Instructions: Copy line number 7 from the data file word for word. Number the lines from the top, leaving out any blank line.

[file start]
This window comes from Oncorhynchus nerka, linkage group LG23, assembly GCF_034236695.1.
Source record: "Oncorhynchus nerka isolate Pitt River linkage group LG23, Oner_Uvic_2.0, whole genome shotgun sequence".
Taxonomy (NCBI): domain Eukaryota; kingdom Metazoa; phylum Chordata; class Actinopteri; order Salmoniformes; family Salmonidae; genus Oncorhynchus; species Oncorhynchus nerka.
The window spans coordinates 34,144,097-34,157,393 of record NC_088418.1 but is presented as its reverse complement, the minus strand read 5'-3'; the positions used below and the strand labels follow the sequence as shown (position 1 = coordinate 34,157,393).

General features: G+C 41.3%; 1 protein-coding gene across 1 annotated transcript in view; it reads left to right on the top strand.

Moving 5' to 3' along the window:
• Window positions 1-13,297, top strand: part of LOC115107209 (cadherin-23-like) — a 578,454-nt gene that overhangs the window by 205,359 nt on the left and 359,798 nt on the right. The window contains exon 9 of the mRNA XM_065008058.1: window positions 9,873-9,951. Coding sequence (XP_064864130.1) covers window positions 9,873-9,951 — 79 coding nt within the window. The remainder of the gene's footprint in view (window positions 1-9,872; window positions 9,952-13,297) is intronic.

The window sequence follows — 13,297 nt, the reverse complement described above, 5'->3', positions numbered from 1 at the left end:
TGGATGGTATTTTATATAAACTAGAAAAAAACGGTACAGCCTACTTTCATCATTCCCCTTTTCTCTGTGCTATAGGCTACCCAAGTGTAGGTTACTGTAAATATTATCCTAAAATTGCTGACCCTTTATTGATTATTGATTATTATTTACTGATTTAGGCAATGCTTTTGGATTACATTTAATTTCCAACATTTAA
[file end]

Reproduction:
• Window positions 1-13,297, top strand: part of LOC115107209 (cadherin-23-like) — a 578,454-nt gene that overhangs the window by 205,359 nt on the left and 359,798 nt on the right. The window contains exon 9 of the mRNA XM_065008058.1: window positions 9,873-9,951. Coding sequence (XP_064864130.1) covers window positions 9,873-9,951 — 79 coding nt within the window. The remainder of the gene's footprint in view (window positions 1-9,872; window positions 9,952-13,297) is intronic.